Ted came face to face with his dislike for authority and his German heritage when he wrote and edited Hitler Lives. It was this film which outlined the military's new "no fraternization" policy. "The Nazi party," Ted wrote, "may be gone, but Nazi thinking, Nazi training and Nazi trickery remain. The German lust for conquest is not dead...trickery remains. You will not argue with them. You will not be friendly...There must be no fraternization with any of the German people." Although Ted wrote and produced the film, and was required to hand-carry it throughout the European theatre to obtain the personal approval from every general behind the lines and at the front, this policy made him uncomfortable, not the least of which was due to heritage. He later worked to rescind this policy, joking with colleagues in the service, "Just be a good soldier. Leave the bungling to the State Department!"
One of his side trips through the war zone was planned by former PM boss Ralph Ingersoll. He drew a map route to get Ted and his military police escort around the fighting at Bastogne, but they took a wrong turn somewhere, ending up ten miles behind the enemy line the morning of the evening that the Battle of the Bulge erupted. They remained trapped in enemy territory until rescued by British troops three days later. In Seussian rhythms, Ted recounted "The retreat we beat was accomplished with a speed that will never be beat."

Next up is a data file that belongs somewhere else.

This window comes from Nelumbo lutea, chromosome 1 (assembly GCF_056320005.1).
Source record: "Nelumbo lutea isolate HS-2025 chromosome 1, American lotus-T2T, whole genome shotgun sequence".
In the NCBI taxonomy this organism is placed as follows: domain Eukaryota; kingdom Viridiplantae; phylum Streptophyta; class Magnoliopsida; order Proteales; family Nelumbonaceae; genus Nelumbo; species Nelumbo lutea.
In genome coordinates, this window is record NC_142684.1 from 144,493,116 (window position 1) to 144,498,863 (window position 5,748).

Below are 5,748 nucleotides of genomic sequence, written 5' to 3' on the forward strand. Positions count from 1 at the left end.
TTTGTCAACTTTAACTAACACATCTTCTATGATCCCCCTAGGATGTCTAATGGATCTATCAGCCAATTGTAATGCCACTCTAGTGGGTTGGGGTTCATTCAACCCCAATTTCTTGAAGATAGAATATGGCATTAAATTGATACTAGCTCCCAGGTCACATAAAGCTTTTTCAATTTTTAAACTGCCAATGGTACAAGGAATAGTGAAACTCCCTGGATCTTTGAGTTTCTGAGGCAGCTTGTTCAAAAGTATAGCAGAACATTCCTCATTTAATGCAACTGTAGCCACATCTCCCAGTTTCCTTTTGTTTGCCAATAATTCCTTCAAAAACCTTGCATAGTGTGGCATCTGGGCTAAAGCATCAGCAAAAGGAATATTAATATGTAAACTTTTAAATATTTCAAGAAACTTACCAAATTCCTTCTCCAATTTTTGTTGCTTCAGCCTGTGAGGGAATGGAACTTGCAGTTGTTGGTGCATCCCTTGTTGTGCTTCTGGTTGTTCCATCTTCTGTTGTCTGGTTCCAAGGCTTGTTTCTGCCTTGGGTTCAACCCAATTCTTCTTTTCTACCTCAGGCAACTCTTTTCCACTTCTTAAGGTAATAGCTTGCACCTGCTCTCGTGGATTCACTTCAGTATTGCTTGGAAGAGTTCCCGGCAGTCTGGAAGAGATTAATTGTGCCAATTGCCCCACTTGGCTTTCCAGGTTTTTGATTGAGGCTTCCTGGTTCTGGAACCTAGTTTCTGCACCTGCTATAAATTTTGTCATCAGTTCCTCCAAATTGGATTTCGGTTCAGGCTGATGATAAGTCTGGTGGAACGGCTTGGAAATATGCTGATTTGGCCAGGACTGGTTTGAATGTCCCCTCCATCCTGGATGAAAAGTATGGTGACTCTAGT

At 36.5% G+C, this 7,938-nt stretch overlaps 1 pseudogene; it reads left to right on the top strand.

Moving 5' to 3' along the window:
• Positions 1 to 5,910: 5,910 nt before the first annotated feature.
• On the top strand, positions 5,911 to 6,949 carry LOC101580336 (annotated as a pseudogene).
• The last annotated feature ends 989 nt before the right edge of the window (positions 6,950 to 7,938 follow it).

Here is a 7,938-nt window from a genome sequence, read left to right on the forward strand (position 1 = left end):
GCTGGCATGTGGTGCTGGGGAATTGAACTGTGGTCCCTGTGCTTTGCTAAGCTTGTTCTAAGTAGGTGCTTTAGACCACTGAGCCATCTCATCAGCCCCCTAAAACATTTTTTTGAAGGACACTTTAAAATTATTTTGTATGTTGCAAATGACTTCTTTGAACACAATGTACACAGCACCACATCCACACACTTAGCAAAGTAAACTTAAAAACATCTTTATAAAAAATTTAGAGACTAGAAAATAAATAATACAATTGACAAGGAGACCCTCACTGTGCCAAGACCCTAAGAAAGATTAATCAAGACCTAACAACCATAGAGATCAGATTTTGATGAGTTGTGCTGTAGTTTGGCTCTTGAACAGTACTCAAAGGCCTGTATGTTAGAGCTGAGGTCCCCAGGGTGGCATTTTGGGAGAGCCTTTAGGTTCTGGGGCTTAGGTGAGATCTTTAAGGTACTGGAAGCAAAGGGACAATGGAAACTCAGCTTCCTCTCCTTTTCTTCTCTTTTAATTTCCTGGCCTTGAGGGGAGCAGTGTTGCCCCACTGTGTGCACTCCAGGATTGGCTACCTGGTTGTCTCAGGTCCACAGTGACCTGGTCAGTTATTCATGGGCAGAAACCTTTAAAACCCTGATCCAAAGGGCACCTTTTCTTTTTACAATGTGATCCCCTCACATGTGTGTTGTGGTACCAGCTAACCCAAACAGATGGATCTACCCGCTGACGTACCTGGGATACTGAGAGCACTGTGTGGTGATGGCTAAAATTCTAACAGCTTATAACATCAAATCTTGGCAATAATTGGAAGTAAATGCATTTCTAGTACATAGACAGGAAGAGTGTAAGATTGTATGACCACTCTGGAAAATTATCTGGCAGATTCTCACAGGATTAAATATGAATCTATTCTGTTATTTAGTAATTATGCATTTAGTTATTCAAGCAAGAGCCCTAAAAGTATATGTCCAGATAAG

Ted was in France on the first New Year's after the Allied forces occupation. Subdued despite the celebrations going on all around him, he walked through the rain down the Champs-Élysée to the Tomb of the Unknown soldier, scrawling on a piece of scrap paper a poem which began:
If he had lived, he'd probably have been 45 or so
And he might have been standing here, saluting too
At the grave of
The Unknown Soldier...
The joy all felt as the war ended was marred for Ted with word that his sister, Marnie, had died at home of coronary thrombosis after fighting years of depression and living reclusively.